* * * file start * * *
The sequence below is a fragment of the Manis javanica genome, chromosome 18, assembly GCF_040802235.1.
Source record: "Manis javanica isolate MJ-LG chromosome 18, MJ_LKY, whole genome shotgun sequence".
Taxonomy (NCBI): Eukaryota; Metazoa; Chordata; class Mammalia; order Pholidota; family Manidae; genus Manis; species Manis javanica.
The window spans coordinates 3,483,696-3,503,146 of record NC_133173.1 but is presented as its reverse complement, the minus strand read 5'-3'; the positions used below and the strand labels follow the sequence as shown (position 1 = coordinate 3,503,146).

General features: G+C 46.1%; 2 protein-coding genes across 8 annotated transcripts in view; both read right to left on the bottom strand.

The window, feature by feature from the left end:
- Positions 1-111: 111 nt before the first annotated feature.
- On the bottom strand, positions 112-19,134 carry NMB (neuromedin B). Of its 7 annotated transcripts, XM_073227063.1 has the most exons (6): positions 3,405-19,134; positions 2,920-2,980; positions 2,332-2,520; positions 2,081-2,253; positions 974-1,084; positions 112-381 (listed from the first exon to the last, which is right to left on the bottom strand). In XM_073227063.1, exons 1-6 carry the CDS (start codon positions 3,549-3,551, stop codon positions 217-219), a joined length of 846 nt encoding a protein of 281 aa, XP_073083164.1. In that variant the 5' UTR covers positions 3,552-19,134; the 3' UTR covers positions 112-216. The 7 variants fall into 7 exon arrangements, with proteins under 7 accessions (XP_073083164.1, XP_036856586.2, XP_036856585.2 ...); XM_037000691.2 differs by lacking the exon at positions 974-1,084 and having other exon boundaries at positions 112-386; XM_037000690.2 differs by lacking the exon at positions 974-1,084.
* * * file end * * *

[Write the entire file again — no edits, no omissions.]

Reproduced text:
The sequence below is a fragment of the Manis javanica genome, chromosome 18, assembly GCF_040802235.1.
Source record: "Manis javanica isolate MJ-LG chromosome 18, MJ_LKY, whole genome shotgun sequence".
Taxonomy (NCBI): Eukaryota; Metazoa; Chordata; class Mammalia; order Pholidota; family Manidae; genus Manis; species Manis javanica.
The window spans coordinates 3,483,696-3,503,146 of record NC_133173.1 but is presented as its reverse complement, the minus strand read 5'-3'; the positions used below and the strand labels follow the sequence as shown (position 1 = coordinate 3,503,146).

General features: G+C 46.1%; 2 protein-coding genes across 8 annotated transcripts in view; both read right to left on the bottom strand.

The window, feature by feature from the left end:
- Positions 1-111: 111 nt before the first annotated feature.
- On the bottom strand, positions 112-19,134 carry NMB (neuromedin B). Of its 7 annotated transcripts, XM_073227063.1 has the most exons (6): positions 3,405-19,134; positions 2,920-2,980; positions 2,332-2,520; positions 2,081-2,253; positions 974-1,084; positions 112-381 (listed from the first exon to the last, which is right to left on the bottom strand). In XM_073227063.1, exons 1-6 carry the CDS (start codon positions 3,549-3,551, stop codon positions 217-219), a joined length of 846 nt encoding a protein of 281 aa, XP_073083164.1. In that variant the 5' UTR covers positions 3,552-19,134; the 3' UTR covers positions 112-216. The 7 variants fall into 7 exon arrangements, with proteins under 7 accessions (XP_073083164.1, XP_036856586.2, XP_036856585.2 ...); XM_037000691.2 differs by lacking the exon at positions 974-1,084 and having other exon boundaries at positions 112-386; XM_037000690.2 differs by lacking the exon at positions 974-1,084.